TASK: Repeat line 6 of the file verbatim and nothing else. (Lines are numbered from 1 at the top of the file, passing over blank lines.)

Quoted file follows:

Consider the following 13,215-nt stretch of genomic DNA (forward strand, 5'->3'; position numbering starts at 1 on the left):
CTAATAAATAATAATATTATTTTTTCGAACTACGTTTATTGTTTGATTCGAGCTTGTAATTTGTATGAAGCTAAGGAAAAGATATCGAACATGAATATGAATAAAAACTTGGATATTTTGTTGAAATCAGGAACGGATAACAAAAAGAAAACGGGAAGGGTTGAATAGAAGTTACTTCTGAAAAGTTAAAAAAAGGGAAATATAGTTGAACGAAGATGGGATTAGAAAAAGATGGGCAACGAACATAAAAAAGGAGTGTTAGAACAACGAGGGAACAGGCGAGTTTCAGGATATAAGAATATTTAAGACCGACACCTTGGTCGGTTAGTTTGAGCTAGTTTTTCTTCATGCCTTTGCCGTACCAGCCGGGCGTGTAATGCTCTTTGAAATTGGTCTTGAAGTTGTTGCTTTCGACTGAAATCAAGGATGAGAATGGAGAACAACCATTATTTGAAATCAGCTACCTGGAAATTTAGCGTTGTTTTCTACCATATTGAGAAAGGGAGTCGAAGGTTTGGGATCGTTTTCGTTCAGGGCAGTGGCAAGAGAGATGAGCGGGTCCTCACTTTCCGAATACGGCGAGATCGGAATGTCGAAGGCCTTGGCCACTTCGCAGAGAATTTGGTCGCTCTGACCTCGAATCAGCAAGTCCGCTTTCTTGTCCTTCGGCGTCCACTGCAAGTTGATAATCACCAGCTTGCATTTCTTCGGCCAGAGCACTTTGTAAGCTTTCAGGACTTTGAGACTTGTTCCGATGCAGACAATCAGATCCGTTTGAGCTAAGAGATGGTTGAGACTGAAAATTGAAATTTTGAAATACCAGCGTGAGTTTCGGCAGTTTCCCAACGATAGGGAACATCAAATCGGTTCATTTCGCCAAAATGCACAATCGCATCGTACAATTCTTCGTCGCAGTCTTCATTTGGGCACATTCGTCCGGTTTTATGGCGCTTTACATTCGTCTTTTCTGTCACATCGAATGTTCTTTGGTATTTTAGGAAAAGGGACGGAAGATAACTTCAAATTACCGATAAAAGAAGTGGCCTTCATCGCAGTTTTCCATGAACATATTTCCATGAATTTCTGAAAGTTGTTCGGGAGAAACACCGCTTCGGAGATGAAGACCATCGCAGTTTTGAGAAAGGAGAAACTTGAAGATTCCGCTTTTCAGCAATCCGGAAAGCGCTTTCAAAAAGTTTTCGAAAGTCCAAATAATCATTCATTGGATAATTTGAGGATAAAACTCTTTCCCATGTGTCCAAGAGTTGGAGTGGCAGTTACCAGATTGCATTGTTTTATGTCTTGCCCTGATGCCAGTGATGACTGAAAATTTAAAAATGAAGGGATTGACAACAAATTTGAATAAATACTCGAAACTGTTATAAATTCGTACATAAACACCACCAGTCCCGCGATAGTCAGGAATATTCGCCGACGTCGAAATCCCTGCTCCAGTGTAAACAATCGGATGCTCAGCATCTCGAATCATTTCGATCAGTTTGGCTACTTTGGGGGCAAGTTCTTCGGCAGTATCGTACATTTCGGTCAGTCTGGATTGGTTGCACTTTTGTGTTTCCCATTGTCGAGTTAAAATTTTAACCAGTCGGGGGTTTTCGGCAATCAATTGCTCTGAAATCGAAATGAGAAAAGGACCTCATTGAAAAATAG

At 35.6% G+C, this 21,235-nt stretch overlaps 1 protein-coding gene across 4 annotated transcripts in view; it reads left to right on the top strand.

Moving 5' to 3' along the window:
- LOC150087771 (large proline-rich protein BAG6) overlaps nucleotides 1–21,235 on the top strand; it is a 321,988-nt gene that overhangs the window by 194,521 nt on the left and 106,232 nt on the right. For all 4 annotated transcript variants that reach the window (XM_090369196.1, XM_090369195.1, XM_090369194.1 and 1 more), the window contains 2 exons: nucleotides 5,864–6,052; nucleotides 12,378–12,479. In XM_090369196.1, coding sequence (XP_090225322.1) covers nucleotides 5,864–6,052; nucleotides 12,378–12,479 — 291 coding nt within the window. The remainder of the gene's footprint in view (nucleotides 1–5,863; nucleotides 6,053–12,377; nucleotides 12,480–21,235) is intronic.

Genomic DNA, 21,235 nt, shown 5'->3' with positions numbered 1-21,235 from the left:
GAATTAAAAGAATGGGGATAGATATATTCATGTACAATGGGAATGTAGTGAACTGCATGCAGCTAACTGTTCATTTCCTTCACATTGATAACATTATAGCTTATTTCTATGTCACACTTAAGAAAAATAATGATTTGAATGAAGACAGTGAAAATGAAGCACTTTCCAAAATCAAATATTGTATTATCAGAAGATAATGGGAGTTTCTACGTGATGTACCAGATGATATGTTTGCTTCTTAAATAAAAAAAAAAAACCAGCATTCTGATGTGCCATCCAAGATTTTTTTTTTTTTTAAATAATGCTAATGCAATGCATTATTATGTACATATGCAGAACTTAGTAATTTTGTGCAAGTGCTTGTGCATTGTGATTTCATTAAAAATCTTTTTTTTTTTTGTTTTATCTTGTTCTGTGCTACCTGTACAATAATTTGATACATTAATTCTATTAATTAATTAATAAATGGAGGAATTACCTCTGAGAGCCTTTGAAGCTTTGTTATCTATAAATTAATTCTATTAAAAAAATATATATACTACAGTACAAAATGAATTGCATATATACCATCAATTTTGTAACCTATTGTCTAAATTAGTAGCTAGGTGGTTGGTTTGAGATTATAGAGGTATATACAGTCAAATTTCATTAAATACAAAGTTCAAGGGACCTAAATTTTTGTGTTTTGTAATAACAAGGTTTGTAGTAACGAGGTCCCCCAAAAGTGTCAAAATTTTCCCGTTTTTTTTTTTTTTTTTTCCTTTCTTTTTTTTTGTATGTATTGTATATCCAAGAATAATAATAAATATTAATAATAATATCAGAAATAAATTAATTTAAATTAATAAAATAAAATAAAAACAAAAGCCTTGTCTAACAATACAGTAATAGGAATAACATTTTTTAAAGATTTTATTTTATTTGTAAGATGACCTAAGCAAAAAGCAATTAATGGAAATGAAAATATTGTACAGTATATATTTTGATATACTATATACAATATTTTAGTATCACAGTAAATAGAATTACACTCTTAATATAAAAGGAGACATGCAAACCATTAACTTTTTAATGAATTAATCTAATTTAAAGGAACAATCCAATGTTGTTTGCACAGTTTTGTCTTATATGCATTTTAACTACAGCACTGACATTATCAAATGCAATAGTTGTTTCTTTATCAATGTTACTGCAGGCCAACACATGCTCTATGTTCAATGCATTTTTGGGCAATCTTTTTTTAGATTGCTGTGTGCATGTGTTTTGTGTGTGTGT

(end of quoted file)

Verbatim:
Genomic DNA, 21,235 nt, shown 5'->3' with positions numbered 1-21,235 from the left: